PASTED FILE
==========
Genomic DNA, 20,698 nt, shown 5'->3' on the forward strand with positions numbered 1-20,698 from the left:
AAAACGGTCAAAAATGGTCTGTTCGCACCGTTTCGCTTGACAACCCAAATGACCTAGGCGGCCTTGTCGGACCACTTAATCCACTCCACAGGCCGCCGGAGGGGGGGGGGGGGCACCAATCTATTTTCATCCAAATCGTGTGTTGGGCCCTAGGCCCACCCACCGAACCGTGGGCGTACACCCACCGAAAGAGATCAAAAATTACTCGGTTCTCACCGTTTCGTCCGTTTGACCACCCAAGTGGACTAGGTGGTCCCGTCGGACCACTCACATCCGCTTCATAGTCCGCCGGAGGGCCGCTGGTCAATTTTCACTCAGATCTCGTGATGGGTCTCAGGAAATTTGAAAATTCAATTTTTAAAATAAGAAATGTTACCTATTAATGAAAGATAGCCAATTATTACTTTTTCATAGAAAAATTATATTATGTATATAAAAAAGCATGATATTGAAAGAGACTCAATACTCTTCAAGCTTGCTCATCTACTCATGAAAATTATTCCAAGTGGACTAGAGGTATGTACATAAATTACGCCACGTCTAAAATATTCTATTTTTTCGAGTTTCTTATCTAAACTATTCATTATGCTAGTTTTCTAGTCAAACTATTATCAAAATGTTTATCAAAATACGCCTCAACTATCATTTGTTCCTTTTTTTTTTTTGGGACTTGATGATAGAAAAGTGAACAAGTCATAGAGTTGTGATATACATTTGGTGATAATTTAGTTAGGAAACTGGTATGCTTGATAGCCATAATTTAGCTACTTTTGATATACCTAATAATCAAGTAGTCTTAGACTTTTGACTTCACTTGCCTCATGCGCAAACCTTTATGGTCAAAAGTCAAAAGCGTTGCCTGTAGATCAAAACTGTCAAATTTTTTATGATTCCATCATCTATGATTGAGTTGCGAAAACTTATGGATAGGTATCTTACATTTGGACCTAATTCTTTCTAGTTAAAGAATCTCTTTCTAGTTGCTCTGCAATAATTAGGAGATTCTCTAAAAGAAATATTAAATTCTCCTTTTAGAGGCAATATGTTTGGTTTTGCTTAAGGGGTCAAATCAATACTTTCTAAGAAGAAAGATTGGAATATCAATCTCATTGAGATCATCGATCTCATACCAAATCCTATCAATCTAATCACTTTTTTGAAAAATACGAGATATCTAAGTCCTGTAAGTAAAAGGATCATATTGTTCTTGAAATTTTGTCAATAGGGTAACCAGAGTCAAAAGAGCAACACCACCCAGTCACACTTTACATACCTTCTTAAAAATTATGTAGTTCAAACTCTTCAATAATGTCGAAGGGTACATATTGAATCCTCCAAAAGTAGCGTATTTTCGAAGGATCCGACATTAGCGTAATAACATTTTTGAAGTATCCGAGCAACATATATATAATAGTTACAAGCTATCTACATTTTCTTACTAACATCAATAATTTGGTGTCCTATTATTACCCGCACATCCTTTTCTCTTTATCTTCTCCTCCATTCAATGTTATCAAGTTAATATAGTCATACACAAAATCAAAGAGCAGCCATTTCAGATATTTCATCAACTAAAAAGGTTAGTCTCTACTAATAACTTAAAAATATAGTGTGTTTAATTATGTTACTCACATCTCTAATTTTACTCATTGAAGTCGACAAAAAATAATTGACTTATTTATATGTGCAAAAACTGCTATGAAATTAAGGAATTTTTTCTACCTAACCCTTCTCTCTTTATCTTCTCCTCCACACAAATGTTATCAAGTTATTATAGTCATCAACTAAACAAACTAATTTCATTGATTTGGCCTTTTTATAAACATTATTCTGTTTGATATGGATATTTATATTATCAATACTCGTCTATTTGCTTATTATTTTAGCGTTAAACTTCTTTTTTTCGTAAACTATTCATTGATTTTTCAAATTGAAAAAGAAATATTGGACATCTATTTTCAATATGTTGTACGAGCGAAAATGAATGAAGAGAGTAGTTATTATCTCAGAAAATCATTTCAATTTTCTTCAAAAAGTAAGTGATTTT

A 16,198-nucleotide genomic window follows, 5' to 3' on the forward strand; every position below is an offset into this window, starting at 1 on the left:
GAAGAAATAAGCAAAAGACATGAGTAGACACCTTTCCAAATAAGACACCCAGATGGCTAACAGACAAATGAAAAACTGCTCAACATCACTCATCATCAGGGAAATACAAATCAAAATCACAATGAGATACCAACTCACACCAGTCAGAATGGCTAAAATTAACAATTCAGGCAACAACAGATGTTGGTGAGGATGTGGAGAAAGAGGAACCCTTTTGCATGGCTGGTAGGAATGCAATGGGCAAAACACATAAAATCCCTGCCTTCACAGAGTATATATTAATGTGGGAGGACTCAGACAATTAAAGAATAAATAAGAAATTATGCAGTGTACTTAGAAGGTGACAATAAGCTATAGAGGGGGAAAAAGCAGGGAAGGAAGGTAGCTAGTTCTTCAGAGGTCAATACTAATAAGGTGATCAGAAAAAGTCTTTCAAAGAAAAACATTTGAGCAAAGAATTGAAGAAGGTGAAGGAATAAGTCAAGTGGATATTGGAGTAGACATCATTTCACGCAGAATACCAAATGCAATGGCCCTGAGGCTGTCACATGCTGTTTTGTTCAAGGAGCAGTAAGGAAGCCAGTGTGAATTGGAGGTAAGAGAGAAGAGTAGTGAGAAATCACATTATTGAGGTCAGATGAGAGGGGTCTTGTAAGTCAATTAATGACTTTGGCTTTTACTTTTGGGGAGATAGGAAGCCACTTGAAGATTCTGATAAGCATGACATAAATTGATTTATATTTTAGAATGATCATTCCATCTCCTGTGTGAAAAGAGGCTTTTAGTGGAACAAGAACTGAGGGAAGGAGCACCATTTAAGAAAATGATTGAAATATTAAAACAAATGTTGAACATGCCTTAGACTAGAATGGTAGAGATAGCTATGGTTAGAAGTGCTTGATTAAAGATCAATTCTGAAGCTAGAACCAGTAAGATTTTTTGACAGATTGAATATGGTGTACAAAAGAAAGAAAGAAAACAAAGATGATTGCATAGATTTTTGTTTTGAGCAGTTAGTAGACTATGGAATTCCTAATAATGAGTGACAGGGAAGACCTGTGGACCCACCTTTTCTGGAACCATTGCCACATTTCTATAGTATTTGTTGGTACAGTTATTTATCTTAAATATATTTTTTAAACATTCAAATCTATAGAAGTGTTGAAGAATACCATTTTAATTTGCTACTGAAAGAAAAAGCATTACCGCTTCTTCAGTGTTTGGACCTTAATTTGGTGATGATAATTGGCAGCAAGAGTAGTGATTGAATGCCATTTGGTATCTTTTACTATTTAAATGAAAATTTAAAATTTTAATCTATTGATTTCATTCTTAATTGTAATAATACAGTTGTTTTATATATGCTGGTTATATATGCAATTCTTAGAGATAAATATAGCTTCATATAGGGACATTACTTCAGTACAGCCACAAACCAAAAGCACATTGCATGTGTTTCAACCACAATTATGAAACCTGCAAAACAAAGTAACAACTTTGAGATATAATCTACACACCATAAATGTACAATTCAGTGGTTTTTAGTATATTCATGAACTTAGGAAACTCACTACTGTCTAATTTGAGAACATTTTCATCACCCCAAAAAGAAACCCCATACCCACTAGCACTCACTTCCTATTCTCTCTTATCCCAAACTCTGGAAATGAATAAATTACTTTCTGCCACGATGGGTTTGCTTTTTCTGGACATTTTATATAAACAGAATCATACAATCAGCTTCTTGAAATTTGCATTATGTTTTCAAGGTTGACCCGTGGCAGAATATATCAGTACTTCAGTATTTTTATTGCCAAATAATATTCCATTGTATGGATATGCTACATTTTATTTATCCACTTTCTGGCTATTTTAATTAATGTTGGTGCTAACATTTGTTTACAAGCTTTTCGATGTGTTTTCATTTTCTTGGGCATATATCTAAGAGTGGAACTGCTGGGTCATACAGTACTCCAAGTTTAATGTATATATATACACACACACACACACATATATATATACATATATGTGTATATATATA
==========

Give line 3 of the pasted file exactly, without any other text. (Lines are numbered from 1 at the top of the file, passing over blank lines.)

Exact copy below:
A 16,198-nucleotide genomic window follows, 5' to 3' on the forward strand; every position below is an offset into this window, starting at 1 on the left: